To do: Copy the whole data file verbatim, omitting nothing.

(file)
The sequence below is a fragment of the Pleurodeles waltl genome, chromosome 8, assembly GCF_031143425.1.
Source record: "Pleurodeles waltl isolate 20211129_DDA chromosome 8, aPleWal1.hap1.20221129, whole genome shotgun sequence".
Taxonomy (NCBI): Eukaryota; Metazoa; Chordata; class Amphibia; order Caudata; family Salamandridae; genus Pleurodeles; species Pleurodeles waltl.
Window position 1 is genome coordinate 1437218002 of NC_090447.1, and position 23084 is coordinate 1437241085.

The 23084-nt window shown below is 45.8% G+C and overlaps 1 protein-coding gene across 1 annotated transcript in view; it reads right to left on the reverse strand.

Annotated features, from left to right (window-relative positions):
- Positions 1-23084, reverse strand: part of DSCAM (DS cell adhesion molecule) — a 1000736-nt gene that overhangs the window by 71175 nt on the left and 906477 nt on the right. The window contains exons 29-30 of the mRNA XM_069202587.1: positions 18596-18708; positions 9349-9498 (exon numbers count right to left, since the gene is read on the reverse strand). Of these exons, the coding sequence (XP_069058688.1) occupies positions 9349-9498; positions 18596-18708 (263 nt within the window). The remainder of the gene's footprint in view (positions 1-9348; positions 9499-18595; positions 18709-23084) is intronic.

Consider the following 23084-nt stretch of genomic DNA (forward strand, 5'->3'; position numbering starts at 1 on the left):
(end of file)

The sequence below is a fragment of the Pleurodeles waltl genome, chromosome 8, assembly GCF_031143425.1.
Source record: "Pleurodeles waltl isolate 20211129_DDA chromosome 8, aPleWal1.hap1.20221129, whole genome shotgun sequence".
Taxonomy (NCBI): Eukaryota; Metazoa; Chordata; class Amphibia; order Caudata; family Salamandridae; genus Pleurodeles; species Pleurodeles waltl.
Window position 1 is genome coordinate 1437218002 of NC_090447.1, and position 23084 is coordinate 1437241085.

The 23084-nt window shown below is 45.8% G+C and overlaps 1 protein-coding gene across 1 annotated transcript in view; it reads right to left on the reverse strand.

Annotated features, from left to right (window-relative positions):
- Positions 1-23084, reverse strand: part of DSCAM (DS cell adhesion molecule) — a 1000736-nt gene that overhangs the window by 71175 nt on the left and 906477 nt on the right. The window contains exons 29-30 of the mRNA XM_069202587.1: positions 18596-18708; positions 9349-9498 (exon numbers count right to left, since the gene is read on the reverse strand). Of these exons, the coding sequence (XP_069058688.1) occupies positions 9349-9498; positions 18596-18708 (263 nt within the window). The remainder of the gene's footprint in view (positions 1-9348; positions 9499-18595; positions 18709-23084) is intronic.

Consider the following 23084-nt stretch of genomic DNA (forward strand, 5'->3'; position numbering starts at 1 on the left):